The film is based on the book by the same name but the evil Miranda Priestly shown on the page has nothing to do with the complex, comically mean and sometimes genuinely sad Miranda created by Meryl Streep. From the tone of voice to the elegant posture and assertiveness, we see a powerful woman that will do everything to maintain her position. However, Meryl gives her Miranda a feel of effortlessness, when in fact it costs her everything to be who she is.
This performance also landed her yet another Oscar nomination.
17. The Iron Lady (2011)
Casting an American actress to play a public figure as quintessentially British as former Prime-Minister Margaret Thatcher was a risk, even if that actress is Meryl Streep. The stakes were high and it was of no surprise that Streep rose to the occasion.
“It was one of those rare, rare films where I was grateful to be an actor and grateful for the privilege of being able to look at a life deeply with empathy. There’s no greater joy. I still don’t agree with a lot of her policies. But I feel she believed in them and that they came from an honest conviction and that she wasn’t a cosmetic politician just changing make-up to suit the times. She stuck to what she believed in and that’s a hard thing to do. You want people who are willing to find a solution. I admire the fact that she was a “love-me-or-hate-me” kind of leader, who said: “This is what I stand for.” It’s a hard thing to do and no one’s doing that now.”
Whether you loved Thatcher or not the truth is Meryl Streep’s portrayal of such an important historic figure was all but flawless and astonishing. In such a way that, after years of being nominated and not winning, she finally landed the third Oscar of her career, the second in the Best Actress category.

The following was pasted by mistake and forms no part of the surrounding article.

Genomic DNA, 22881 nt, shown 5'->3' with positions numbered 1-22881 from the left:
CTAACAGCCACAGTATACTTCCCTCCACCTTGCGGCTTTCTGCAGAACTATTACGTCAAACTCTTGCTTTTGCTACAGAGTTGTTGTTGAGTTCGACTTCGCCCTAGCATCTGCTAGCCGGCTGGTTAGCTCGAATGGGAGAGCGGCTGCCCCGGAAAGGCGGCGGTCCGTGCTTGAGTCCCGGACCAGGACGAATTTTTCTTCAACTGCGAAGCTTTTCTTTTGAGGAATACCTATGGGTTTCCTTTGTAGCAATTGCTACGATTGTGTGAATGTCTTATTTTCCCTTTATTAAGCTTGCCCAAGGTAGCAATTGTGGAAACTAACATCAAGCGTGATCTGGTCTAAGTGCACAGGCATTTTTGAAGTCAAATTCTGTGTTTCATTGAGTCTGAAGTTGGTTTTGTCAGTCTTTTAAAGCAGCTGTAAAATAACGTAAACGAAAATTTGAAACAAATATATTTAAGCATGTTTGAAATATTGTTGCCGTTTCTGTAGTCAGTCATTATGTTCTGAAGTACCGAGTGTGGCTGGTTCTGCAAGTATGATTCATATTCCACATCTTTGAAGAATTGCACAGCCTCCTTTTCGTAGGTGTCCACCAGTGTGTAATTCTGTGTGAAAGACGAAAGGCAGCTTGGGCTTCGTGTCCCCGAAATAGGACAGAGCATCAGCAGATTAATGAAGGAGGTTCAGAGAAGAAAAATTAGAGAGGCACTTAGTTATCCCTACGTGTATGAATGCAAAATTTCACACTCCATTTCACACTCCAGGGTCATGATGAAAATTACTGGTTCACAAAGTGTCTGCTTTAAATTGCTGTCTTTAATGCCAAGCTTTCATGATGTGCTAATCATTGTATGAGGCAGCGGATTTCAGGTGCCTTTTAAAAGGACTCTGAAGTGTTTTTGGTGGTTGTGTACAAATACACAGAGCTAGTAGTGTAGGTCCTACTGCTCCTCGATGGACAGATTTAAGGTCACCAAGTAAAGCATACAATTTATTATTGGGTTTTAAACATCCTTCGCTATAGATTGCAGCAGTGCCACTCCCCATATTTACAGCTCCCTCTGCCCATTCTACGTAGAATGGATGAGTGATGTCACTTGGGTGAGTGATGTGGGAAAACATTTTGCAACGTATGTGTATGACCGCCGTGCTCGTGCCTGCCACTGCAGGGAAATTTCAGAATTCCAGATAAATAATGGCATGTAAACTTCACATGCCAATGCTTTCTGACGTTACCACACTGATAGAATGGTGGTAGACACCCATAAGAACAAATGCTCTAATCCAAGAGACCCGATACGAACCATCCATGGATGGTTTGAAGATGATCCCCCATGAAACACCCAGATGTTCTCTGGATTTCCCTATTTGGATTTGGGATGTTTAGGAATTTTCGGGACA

16. Julie & Julia (2009)
This movie gave Streep her sixteenth Oscar nomination.
The story was an adaptation to the big screen from Julie Powell’s book Julie & Julia. Powell was almost thirty and trapped in a dead-end secretarial job when she resolved to reclaim her life by cooking. In the span of a single year, she decided to cook every one of the 524 recipes in Julia Child’s legendary Mastering the Art of French Cooking.
Inspired by Powell’s journey, Nora Ephron decided to adapt her book into a film. One day while coming out of the theater with Meryl Streep she told her about the project and immediately Streep began to impersonate Julia Child. Ephron even thinks that Streep nailed the “Bon appétit” perfectly.
One thing led to another and Meryl immersed herself into Julia Child’s life but she treated this character not like an imitation, it was more like a habitation. She was portraying the idea Julie Powell had of Julia Child not Julia Child herself. And that made all the difference.
This film also rejoined Amy Adams with Streep, after their poignant performances in Doubt.
15. Manhattan (1979)
In Manhattan we see Meryl in a brief role but that cemented her image of rising star at the time – the cool blonde with icy look. She plays Isaac’s (Woody Allen) ex-wife, Jill Davis, and is writing a confessional book about their marriage. Jill has also since the divorce come out of the closet and lives with her partner, Connie (Karen Ludwig).
Manhattan was filmed in black-and-white . Woody Allen’s decision to do so was to give New York City a “great look.” The film also features music composed by George Gershwin, including Rhapsody in Blue, which inspired the idea behind the film. Allen described the film as a combination of his previous two films, Annie Hall and Interiors.